Diogu started 18 total games and had 69 career assists and 200 turnovers in his six-season, six-team career.
11. Suspending guard Monta Ellis for 30 games (essentially a $3 million fine) in October 2008. Against Mullin's wishes, Cohan and Rowell punished Ellis for violating his contract by wrecking his ankle riding a scooter and for lying about it to the team immediately afterward.
This came only months after Ellis signed his $66 million deal and set the stage for years of mistrust and bitterness.
Did Ellis violate his contract? Literally, yes, probably. But he was 22 at the time, coming off of an incredible season alongside Baron Davis and was about to become the face of the franchise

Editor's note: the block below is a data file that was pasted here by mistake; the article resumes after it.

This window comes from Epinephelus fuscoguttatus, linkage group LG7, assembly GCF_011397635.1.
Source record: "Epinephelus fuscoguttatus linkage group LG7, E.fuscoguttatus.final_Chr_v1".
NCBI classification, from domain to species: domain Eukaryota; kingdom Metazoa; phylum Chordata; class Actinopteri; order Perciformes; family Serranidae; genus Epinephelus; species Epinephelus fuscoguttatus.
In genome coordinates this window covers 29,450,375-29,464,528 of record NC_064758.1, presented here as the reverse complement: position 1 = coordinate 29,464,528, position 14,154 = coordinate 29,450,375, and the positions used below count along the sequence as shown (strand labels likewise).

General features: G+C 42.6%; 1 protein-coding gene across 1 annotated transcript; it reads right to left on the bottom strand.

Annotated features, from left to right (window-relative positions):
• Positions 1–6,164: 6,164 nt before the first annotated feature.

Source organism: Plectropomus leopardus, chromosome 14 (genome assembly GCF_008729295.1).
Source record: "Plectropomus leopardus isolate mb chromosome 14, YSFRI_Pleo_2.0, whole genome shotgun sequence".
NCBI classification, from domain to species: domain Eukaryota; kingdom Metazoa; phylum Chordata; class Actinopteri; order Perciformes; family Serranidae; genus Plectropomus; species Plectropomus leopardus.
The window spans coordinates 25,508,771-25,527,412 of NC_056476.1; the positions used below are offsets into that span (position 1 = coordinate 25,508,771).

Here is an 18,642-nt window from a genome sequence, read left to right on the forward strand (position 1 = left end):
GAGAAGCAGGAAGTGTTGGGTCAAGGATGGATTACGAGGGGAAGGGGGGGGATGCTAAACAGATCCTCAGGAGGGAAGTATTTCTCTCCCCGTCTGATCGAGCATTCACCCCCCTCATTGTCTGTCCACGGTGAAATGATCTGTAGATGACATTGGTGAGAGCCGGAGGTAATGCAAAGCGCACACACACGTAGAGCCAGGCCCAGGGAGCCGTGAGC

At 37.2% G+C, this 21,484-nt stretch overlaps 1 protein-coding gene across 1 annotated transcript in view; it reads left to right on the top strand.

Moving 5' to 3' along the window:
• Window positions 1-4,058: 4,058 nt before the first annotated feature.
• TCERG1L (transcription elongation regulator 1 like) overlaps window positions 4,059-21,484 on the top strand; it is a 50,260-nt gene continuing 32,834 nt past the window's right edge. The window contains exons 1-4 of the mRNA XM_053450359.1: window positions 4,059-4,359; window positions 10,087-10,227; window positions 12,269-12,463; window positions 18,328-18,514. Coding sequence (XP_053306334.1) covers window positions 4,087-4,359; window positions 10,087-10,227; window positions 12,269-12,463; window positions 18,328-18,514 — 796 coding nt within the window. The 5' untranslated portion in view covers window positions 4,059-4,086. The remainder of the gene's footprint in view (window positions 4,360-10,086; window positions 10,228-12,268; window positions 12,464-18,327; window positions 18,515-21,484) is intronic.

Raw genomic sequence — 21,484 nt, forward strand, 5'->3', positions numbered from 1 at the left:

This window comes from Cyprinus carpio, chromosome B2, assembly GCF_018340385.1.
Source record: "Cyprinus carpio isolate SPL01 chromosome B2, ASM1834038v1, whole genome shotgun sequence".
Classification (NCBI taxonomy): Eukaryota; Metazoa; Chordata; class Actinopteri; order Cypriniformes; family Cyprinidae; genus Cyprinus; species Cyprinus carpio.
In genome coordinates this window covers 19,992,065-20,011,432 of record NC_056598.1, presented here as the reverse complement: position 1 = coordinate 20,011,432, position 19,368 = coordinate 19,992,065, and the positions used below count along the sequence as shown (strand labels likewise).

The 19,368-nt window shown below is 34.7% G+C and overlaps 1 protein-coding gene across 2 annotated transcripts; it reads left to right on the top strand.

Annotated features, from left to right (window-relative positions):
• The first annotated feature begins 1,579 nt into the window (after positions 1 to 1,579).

On one side, Mullin believed the team needed to exercise compassion. On the other: Rowell and Cohan. They won, showing the first serious split with their top basketball exec.
And when Ellis recovered fully -- returning for the final 25 games of the 2008-09 season -- the relationship with Ellis was irreparable, though Riley and Nelson tried to mend it . . . and the selection of Curry in 2009 only heightened Ellis' wariness.
Ellis was finally traded to Milwaukee in March 2012 in the package for Andrew Bogut.
12. Signing center Adonal Foyle to a six-year, $42 million extension in July 2004. If you don't have a real center, you over-pay the journeyman you have, especially if he's a nice guy.
The Warriors bought him out in the 2007 offseason.
-- Andris Biedrins' six-year, $54 million extension in July 2008 goes in the same category -- need a center, pay a center, even if he's very limited.
13. Selecting center Patrick O'Bryant with the ninth pick of the 2006 draft. Another case of Don Nelson taking a look at a big player and deciding quickly he wanted no part of him -- only weeks after Mullin drafted O'Bryant.